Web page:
Processor Sharing Flows in the Internet

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Processor Sharing Flows in the Internet
Most congestion control algorithms try to emulate processor sharing (PS) by giving each competing flow an equal share of a bottleneck link. This approach leads to fairness, and prevents long flows from hogging resources. For example, if a set of flows with the same round trip time share a bottleneck link, TCP’s congestion control mechanism tries to achieve PS; so do most of the proposed alternatives, such as eXplicit Control Protocol (XCP). But although they emulate PS well in a static scenario when all flows are long-lived, they do not come close to PS when new flows arrive randomly and have a finite amount of data to send, as is the case in today’s Internet. Typically, flows take an order of magnitude longer to complete with TCP or XCP than with PS, suggesting large room for improvement. And so in this paper, we explore how a new congestion control algorithm — Rate Control Protocol (RCP) — comes much closer to emulating PS over a broad range of operating conditions. In...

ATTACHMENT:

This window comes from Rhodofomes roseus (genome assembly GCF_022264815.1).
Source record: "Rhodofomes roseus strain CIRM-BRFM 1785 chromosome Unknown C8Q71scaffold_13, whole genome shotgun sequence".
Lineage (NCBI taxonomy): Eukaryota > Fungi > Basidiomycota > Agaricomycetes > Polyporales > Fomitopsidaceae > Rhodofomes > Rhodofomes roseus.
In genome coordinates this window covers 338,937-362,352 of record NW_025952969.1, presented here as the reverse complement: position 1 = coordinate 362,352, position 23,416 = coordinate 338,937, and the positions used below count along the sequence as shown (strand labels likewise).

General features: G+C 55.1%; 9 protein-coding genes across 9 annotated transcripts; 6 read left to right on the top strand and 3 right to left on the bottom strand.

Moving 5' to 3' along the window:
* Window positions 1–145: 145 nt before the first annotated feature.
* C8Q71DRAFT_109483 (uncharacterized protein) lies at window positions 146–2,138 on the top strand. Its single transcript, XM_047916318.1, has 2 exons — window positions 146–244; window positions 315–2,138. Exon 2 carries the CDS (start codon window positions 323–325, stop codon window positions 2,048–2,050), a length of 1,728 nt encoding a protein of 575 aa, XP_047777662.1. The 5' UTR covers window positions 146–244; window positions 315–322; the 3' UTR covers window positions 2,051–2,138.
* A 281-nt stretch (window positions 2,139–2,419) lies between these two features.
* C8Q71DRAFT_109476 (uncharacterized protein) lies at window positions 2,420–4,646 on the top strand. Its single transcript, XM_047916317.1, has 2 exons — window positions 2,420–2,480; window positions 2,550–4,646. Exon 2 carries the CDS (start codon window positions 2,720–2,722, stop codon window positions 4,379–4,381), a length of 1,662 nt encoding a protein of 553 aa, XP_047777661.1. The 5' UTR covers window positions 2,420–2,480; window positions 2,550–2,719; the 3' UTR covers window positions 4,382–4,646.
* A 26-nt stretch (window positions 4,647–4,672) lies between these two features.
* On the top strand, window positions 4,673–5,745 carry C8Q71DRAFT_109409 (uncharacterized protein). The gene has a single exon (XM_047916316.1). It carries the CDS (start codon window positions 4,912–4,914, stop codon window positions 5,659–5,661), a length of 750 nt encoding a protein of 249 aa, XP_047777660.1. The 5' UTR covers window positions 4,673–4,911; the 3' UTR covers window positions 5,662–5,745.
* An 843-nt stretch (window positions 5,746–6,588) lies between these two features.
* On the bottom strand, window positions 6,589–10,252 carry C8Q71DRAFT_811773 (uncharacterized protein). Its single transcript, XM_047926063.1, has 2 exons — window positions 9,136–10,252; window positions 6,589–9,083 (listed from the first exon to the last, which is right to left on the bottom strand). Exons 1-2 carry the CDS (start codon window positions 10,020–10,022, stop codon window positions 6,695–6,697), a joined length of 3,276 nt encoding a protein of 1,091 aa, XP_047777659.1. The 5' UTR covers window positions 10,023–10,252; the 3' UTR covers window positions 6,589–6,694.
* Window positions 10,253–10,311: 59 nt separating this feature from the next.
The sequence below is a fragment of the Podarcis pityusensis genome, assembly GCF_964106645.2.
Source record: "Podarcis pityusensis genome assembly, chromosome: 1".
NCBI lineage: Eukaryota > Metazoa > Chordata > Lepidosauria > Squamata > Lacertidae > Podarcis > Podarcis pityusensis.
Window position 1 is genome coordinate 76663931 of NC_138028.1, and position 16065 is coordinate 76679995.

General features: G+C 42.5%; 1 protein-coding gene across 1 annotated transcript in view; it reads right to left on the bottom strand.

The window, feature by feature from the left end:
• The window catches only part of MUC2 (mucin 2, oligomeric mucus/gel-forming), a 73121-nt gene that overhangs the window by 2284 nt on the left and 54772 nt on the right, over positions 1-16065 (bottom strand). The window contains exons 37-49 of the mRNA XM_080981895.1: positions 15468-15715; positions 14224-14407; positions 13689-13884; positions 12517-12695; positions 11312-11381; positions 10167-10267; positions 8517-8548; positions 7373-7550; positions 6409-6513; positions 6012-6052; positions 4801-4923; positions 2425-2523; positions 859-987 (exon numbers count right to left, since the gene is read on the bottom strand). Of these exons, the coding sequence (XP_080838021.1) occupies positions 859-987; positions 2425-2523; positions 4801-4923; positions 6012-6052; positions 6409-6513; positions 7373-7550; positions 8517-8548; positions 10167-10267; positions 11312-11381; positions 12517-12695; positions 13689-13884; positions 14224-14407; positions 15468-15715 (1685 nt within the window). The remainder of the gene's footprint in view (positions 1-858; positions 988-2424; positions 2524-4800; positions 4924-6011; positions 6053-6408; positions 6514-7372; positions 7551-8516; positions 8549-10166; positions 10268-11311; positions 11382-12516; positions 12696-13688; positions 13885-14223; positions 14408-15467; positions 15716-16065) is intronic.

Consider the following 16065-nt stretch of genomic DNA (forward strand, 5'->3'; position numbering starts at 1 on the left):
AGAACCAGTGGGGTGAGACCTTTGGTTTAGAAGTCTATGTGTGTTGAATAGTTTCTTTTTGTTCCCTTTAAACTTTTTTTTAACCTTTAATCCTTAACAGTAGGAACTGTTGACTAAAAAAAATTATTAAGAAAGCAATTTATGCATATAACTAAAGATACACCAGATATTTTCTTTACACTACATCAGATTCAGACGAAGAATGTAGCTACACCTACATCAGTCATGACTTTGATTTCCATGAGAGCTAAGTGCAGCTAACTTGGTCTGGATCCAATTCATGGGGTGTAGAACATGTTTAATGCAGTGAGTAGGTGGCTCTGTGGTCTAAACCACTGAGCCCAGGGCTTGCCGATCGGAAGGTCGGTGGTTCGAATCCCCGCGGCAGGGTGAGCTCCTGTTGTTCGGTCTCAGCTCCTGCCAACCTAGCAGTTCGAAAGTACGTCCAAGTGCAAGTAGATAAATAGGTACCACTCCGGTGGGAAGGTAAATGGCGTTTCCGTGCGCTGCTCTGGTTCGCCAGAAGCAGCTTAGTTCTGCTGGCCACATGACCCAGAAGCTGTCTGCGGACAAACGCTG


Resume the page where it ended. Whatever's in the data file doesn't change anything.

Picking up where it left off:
Nandita Dukkipati, Masayoshi Kobayashi, Rui Zhang-
Added 28 Jun 2010
Updated 28 Jun 2010
Type Conference
Year 2005
Authors Nandita Dukkipati, Masayoshi Kobayashi, Rui Zhang-Shen, Nick McKeown
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